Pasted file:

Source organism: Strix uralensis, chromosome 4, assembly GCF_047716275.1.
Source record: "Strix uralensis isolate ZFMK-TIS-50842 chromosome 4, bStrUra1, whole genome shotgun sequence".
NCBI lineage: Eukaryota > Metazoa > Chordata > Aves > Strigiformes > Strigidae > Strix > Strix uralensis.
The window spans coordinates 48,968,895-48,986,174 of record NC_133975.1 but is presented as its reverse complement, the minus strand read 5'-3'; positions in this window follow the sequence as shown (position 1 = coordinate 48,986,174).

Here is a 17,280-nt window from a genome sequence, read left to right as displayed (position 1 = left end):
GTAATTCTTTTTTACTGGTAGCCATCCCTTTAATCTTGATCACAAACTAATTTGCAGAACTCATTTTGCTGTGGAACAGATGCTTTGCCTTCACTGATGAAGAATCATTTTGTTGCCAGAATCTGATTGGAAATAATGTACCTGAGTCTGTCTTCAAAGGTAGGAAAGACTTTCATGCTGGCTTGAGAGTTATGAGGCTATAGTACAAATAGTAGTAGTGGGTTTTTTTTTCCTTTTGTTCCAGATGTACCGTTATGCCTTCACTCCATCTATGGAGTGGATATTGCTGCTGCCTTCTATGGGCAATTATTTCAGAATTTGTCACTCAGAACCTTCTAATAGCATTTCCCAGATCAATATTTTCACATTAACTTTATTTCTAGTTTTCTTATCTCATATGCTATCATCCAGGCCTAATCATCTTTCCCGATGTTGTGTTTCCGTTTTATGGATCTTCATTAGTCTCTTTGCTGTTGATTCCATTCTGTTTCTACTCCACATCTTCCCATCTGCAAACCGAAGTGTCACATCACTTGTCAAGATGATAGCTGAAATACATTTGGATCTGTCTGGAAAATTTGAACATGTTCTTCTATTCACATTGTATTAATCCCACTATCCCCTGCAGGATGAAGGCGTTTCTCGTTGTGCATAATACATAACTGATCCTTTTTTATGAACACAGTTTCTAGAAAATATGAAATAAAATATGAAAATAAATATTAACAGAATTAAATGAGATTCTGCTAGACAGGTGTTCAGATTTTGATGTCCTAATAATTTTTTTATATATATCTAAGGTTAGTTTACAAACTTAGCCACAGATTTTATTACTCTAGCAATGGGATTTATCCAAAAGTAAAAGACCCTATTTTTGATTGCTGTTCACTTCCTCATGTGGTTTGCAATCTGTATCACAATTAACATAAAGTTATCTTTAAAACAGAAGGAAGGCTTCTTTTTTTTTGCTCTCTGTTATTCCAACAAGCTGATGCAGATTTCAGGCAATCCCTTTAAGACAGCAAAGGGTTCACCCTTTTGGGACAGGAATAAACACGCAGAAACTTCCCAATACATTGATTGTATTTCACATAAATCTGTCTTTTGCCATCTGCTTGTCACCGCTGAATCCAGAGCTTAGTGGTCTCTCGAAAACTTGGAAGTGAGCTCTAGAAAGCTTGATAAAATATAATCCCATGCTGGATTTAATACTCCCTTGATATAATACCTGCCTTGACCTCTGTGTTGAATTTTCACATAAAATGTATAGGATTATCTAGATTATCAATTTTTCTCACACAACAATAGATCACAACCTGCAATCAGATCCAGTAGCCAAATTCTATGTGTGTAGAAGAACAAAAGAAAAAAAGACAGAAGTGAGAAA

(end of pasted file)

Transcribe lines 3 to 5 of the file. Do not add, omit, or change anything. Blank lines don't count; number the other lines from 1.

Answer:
NCBI lineage: Eukaryota > Metazoa > Chordata > Aves > Strigiformes > Strigidae > Strix > Strix uralensis.
The window spans coordinates 48,968,895-48,986,174 of record NC_133975.1 but is presented as its reverse complement, the minus strand read 5'-3'; positions in this window follow the sequence as shown (position 1 = coordinate 48,986,174).

Here is a 17,280-nt window from a genome sequence, read left to right as displayed (position 1 = left end):